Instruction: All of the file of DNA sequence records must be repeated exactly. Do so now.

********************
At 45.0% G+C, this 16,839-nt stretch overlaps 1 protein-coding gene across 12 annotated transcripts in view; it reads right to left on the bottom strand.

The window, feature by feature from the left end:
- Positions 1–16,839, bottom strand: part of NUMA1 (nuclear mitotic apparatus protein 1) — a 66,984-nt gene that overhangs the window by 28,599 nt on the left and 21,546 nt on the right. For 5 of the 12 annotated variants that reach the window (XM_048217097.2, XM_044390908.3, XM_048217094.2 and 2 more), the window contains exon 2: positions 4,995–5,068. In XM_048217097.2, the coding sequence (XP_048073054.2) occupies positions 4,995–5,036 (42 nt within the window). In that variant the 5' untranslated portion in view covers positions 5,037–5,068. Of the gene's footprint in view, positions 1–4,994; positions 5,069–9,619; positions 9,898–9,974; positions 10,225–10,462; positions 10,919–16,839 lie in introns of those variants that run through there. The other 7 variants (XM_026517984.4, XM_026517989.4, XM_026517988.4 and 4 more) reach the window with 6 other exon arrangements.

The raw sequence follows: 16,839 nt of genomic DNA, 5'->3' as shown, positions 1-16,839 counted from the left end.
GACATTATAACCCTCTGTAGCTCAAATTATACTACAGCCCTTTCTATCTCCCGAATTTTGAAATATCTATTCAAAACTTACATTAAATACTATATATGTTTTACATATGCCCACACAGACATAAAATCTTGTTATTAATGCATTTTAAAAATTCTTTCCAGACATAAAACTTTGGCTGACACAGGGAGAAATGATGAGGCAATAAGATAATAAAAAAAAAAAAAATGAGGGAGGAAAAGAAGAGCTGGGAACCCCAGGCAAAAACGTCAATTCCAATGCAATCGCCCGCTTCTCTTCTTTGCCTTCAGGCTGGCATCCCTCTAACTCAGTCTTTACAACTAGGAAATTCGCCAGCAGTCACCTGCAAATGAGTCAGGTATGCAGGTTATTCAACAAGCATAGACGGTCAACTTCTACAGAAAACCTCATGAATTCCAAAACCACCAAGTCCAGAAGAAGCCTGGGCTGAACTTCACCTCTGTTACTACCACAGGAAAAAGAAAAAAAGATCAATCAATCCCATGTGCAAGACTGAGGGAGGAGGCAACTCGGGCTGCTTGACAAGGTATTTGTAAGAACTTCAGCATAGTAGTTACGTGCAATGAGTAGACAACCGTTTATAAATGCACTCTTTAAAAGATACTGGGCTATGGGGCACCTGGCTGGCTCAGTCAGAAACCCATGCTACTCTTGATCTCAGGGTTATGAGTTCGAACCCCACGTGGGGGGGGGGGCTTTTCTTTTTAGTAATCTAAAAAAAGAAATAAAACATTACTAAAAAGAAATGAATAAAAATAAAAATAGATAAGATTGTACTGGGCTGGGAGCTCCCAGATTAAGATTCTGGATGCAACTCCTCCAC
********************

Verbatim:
At 45.0% G+C, this 16,839-nt stretch overlaps 1 protein-coding gene across 12 annotated transcripts in view; it reads right to left on the bottom strand.

The window, feature by feature from the left end:
- Positions 1–16,839, bottom strand: part of NUMA1 (nuclear mitotic apparatus protein 1) — a 66,984-nt gene that overhangs the window by 28,599 nt on the left and 21,546 nt on the right. For 5 of the 12 annotated variants that reach the window (XM_048217097.2, XM_044390908.3, XM_048217094.2 and 2 more), the window contains exon 2: positions 4,995–5,068. In XM_048217097.2, the coding sequence (XP_048073054.2) occupies positions 4,995–5,036 (42 nt within the window). In that variant the 5' untranslated portion in view covers positions 5,037–5,068. Of the gene's footprint in view, positions 1–4,994; positions 5,069–9,619; positions 9,898–9,974; positions 10,225–10,462; positions 10,919–16,839 lie in introns of those variants that run through there. The other 7 variants (XM_026517984.4, XM_026517989.4, XM_026517988.4 and 4 more) reach the window with 6 other exon arrangements.

The raw sequence follows: 16,839 nt of genomic DNA, 5'->3' as shown, positions 1-16,839 counted from the left end.
GACATTATAACCCTCTGTAGCTCAAATTATACTACAGCCCTTTCTATCTCCCGAATTTTGAAATATCTATTCAAAACTTACATTAAATACTATATATGTTTTACATATGCCCACACAGACATAAAATCTTGTTATTAATGCATTTTAAAAATTCTTTCCAGACATAAAACTTTGGCTGACACAGGGAGAAATGATGAGGCAATAAGATAATAAAAAAAAAAAAAATGAGGGAGGAAAAGAAGAGCTGGGAACCCCAGGCAAAAACGTCAATTCCAATGCAATCGCCCGCTTCTCTTCTTTGCCTTCAGGCTGGCATCCCTCTAACTCAGTCTTTACAACTAGGAAATTCGCCAGCAGTCACCTGCAAATGAGTCAGGTATGCAGGTTATTCAACAAGCATAGACGGTCAACTTCTACAGAAAACCTCATGAATTCCAAAACCACCAAGTCCAGAAGAAGCCTGGGCTGAACTTCACCTCTGTTACTACCACAGGAAAAAGAAAAAAAGATCAATCAATCCCATGTGCAAGACTGAGGGAGGAGGCAACTCGGGCTGCTTGACAAGGTATTTGTAAGAACTTCAGCATAGTAGTTACGTGCAATGAGTAGACAACCGTTTATAAATGCACTCTTTAAAAGATACTGGGCTATGGGGCACCTGGCTGGCTCAGTCAGAAACCCATGCTACTCTTGATCTCAGGGTTATGAGTTCGAACCCCACGTGGGGGGGGGGGCTTTTCTTTTTAGTAATCTAAAAAAAGAAATAAAACATTACTAAAAAGAAATGAATAAAAATAAAAATAGATAAGATTGTACTGGGCTGGGAGCTCCCAGATTAAGATTCTGGATGCAACTCCTCCAC